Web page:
If you're in the market for a used car, now might be a good time to get serious about shopping. New data, paired with time-honored auto industry trends, could add up to big savings for consumers in the coming weeks.
Last month, we told you that used car prices were slipping. According to the National Association of Automobile Dealers, midsize and compact used cars are up to 2.8% cheaper now than they were in May.
And the deals are poised to get even better in July, with dips of up to 4.5% for compacts and midsizers expected, and a 3% decline for used cars on the whole.
How are such steep discounts possible? It's mostly due to sky-high gas prices earlier this year. That boosted demand for used vehicles -- especially fuel-efficient rides like a used Toyota Prius -- which resulted in record high values for used cars.
So, in a way, the used car discounts we're seeing today are really just "corrections", bringing prices back down to normal levels.
If you're looking for a used car now, here are three things to consider:
Timing: Even though used car prices are expected to drop in July, there's no guarantee that they'll continue to slide much farther. In fact, NADA predicts that prices will still hover slightly above average for the remainder of the year, up about .07%. You can delay your purchase a little while if you like, but at some point, you're going to have to bite the proverbial bullet.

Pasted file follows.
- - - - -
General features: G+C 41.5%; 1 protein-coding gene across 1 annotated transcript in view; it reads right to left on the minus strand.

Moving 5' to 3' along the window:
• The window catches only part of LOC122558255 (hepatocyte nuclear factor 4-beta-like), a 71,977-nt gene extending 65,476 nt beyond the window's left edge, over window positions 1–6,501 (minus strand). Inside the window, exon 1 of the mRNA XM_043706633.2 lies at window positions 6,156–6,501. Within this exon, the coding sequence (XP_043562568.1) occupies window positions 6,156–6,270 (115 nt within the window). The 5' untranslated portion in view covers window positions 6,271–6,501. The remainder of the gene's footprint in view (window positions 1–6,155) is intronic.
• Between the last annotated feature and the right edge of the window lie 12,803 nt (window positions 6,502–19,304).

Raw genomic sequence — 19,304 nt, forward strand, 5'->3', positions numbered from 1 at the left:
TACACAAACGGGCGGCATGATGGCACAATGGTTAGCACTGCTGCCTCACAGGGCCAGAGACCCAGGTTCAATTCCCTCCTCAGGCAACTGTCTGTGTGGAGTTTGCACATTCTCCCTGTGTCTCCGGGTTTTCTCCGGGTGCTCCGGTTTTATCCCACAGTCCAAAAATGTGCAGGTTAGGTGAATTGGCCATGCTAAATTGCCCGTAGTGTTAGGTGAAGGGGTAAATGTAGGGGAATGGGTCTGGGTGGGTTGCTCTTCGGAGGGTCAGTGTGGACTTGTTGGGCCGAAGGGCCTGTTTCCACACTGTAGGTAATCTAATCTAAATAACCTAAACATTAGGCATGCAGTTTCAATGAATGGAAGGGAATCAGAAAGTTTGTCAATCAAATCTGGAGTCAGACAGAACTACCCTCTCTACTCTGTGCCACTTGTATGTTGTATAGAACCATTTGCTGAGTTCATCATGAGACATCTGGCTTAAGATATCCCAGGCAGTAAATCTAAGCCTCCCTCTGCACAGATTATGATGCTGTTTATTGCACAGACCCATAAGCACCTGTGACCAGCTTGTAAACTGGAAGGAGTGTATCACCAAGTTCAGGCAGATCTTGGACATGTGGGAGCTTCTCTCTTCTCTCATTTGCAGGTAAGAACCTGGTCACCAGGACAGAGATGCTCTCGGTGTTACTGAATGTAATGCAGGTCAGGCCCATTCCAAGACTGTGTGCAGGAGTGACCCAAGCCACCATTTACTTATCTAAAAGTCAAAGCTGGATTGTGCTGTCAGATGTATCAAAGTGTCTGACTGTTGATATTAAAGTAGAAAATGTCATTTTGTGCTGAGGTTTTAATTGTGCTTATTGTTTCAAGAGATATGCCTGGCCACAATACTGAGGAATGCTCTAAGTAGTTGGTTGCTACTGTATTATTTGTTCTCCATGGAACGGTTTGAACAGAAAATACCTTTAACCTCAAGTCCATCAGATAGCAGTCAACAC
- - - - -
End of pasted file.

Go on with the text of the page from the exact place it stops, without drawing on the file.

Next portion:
Brand: Many car companies begin rolling out their 2013 lineups in late summer and early fall. Most previous-year models lose luster -- and value -- when their shinier, newer siblings hit the lots, and the discounts grow for models that are being refreshed, like the stunning new 2013 Ford Escape. You may fare even better if you opt for a model that's been discontinued, like the Chevrolet Avalanche or Mitsubishi Eclipse.
Location: A recent study by the folks at CarGurus.com revealed that downtown shoppers score significantly better deals than their colleagues in the suburbs or rural areas. Not surprisingly, that's due to increased competition from nearby dealerships. In fact, in 48 of the 50 states (Indiana and Arkansas excluded), "used-car listings at city dealerships were priced an average of $345 less than at suburban/rural dealerships in the same state". In densely populated areas, the savings could be even greater. The biggest winners? Shoppers in Atlanta, Las Vegas, and New Orleans.
Got other used-car shopping tips you'd like to share? Drop us a line, or leave a note in the comments below. And be sure to visit our own used-car finder to see what's available near you.